In 1946, Peter Drucker's intimate, multiyear examination of General Motors (GM), Concept of the Corporation, was published. GM hated it.
Drucker's take—that the then-wildly-successful automaker might want to reexamine a host of long-standing policies on customer relations, dealer relations, employee relations, and more—was viewed from inside the corporation as hypercritical. GM's revered chairman, Alfred Sloan, was so upset about the book that he "simply treated it as if it did not exist," Drucker later recalled, "never mentioning it and never allowing it to be mentioned in his presence."
The United Auto Workers didn't exactly embrace Drucker's thinking either. Among his specific recommendations was for GM's hourly workers to assume more direct responsibility for what they did, adopting a "managerial aptitude" and operating within a "self-governing plant community." The UAW's powerful president, Walter Reuther, greeted that notion this way: "Managers manage and workers work, and to demand of workers that they take responsibility for what is management's job imposes an intolerable burden on the working man."
Six decades later, were Drucker alive to set down the latest chapter in the GM saga, my guess is that, once again, neither the company nor the union would care much for what he'd have to say. At the least, Drucker would surely be skeptical of how transformational the four-year contract reached last week between GM and the UAW really is.
Obsolete Industrial Model
Yes, the restructuring of GM's massive obligations for UAW retiree health care, along with wage and benefit concessions made by the union, promise to bring the company's cost structure more in line with that of its Asian rivals. That may well allow GM to become consistently profitable, which is no small thing.
Yet on some level, the agreement clings to an industrial model that is already obsolete. And it runs counter to GM Chief Executive Rick Wagoner's previously articulated strategy of designing new vehicles so they can be put together anywhere across the globe.
In particular, according to news reports, GM has pledged to invest billions of dollars to keep making certain cars, trucks and engines in the U.S., providing a boost to facilities in Wisconsin, Michigan, and Indiana and, the UAW hopes, a measure of job security for its 74,000 unionized workers. As the company characterized the contract, it "paves the way for GM to significantly improve its manufacturing competitiveness" while simultaneously "strengthening its core manufacturing base in the U.S."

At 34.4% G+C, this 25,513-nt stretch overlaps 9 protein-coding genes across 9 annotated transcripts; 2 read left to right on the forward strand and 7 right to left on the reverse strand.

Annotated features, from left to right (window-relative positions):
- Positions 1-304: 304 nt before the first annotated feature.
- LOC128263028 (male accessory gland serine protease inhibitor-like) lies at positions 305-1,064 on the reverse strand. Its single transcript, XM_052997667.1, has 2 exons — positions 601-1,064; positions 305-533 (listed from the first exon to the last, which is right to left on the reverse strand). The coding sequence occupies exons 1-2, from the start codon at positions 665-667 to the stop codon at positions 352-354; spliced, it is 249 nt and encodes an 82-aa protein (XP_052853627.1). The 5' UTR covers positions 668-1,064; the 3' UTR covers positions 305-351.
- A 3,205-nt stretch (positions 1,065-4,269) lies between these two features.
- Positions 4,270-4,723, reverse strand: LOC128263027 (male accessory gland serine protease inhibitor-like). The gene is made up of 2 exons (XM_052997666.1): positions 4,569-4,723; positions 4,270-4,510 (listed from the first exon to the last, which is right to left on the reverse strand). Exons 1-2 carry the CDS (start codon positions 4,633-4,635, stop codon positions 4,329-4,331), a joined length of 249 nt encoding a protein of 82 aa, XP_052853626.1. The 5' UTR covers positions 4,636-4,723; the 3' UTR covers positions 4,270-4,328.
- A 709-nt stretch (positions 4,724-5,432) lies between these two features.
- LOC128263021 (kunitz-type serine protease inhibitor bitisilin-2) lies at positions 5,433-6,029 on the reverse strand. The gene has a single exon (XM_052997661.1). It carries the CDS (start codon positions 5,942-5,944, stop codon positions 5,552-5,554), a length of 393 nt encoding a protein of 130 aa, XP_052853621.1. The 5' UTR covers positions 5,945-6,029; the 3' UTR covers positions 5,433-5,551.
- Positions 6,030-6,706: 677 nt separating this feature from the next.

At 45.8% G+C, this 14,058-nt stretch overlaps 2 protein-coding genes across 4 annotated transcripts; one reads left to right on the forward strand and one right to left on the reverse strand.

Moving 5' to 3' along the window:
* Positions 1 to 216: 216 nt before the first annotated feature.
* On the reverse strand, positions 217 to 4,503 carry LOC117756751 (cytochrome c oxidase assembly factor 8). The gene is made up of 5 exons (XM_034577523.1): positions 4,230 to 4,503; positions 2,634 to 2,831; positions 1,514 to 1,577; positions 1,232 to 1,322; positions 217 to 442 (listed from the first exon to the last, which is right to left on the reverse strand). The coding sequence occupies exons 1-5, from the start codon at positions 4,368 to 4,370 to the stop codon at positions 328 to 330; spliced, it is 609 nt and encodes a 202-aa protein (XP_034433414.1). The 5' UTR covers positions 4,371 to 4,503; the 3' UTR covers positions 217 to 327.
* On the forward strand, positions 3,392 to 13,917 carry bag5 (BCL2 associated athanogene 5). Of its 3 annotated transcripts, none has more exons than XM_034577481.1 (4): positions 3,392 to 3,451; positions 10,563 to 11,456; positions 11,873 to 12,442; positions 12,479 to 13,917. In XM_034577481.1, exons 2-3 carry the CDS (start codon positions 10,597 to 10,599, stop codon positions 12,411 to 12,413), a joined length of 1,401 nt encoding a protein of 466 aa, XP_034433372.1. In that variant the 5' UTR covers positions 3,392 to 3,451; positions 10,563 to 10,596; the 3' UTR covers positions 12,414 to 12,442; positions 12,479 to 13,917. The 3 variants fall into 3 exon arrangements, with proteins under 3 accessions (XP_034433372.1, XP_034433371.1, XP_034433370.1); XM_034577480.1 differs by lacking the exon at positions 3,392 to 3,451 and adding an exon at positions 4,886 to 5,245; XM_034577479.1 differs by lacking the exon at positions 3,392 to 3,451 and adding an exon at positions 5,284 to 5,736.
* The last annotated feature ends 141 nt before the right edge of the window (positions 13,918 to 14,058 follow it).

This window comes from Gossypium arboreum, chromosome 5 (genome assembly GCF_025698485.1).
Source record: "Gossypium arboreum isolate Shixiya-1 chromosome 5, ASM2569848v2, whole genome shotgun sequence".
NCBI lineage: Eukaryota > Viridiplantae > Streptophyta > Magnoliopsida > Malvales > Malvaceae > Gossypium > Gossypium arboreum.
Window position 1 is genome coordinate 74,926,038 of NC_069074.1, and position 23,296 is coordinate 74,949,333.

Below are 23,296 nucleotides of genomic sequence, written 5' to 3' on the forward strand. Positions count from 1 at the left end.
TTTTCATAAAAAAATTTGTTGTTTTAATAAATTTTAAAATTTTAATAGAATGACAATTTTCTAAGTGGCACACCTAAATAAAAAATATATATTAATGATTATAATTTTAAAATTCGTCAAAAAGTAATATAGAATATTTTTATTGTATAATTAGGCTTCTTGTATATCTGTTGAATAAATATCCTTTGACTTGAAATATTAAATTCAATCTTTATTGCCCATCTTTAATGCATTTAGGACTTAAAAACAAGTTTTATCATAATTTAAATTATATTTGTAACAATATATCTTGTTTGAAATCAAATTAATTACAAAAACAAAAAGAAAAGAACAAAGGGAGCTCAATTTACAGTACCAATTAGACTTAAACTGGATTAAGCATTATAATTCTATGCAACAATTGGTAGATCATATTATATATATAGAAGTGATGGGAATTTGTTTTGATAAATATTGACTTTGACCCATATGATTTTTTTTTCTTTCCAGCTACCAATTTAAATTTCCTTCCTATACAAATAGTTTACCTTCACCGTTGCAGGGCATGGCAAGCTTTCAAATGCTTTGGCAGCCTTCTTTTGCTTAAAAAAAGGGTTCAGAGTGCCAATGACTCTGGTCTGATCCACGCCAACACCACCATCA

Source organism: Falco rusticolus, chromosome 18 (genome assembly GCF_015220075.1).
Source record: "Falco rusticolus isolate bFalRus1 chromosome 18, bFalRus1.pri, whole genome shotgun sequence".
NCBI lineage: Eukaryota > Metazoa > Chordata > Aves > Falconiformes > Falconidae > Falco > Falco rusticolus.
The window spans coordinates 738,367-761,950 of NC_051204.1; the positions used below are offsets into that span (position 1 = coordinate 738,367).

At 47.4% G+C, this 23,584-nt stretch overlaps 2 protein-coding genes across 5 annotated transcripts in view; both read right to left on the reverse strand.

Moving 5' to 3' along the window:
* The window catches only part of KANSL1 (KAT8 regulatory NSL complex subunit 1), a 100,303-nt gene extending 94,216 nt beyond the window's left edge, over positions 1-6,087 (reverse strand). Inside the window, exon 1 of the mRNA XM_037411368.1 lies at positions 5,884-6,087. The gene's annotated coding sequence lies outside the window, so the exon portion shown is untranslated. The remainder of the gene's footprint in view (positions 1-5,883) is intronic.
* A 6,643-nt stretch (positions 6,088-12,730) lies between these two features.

Shifting Away From Manufacturing
But these two principles—preparing for the future while locking into a made-in-America mindset—are fundamentally at odds.
As Drucker saw it, huge economic and demographic forces have set the U.S. and other developed nations on a course in which manufacturing jobs are destined to play a lesser and lesser role. Much of this work, he said, will invariably keep moving offshore.
To try to thwart this change through what amounts to bargaining-table protectionism is folly. The 21st century shift from traditional lines of manufacturing to what Drucker called "knowledge work"—laboratory analysis, software design, and so on—is as inexorable as the 20th century transition from agriculture to manufacturing.
After World War II, about one in three U.S. workers was employed in manufacturing. Today that figure stands at about 1 in 10 (although manufacturing output, as a share of total economic output, has remained steady, thanks largely to rising productivity).
Education Over Apprenticeship
"Most people continue to believe that when manufacturing jobs decline, the country's manufacturing base is threatened and has to be protected," Drucker wrote in 2001, four years before he died. "They have great difficulty in accepting that, for the first time in history, society and economy are no longer dominated by manual work, and a country can feed, house and clothe itself with only a small minority of its population engaged in such work."
Drucker didn't mean that people would cease using their hands altogether; in fact, in many cases, they might use them more. But their work will be "based on theoretical knowledge that can be acquired only through formal education," he explained, "not through apprenticeship."
All of this suggests that whatever investment GM is making in solidifying its manufacturing presence in the U.S. would be better spent on launching programs to retrain and redeploy its younger workers for a fate that, ultimately, many of them won't be able to escape.
The End of the Assembly Line
This must not be some halfway initiative, either. Indeed, imagine a major corporation creating a lifelong learning curriculum that had as much energy and talent and financial strength behind it as the building of a battery of new factories. Imagine a retraining effort so robust and path-breaking that the union could never dismiss it as some corporate sop.
In 1983, in a new epilogue to Concept of the Corporation, Drucker wrote: "GM may, within a decade, develop into a true transnational company that integrates markets of the developed world and their purchasing power with the labor resources of the Third World.
"And while it is much too early even to guess what GM's labor relations will look like," he added, "the assembly line, that symbol of industry during the first half of the century, will, by the year 1990 or the year 2000, probably have faded into history."
Drucker was, obviously, a little off in terms of timing. But there's no denying the trend—even for those who'd like to pretend, as Alfred Sloan once did, that it just isn't there.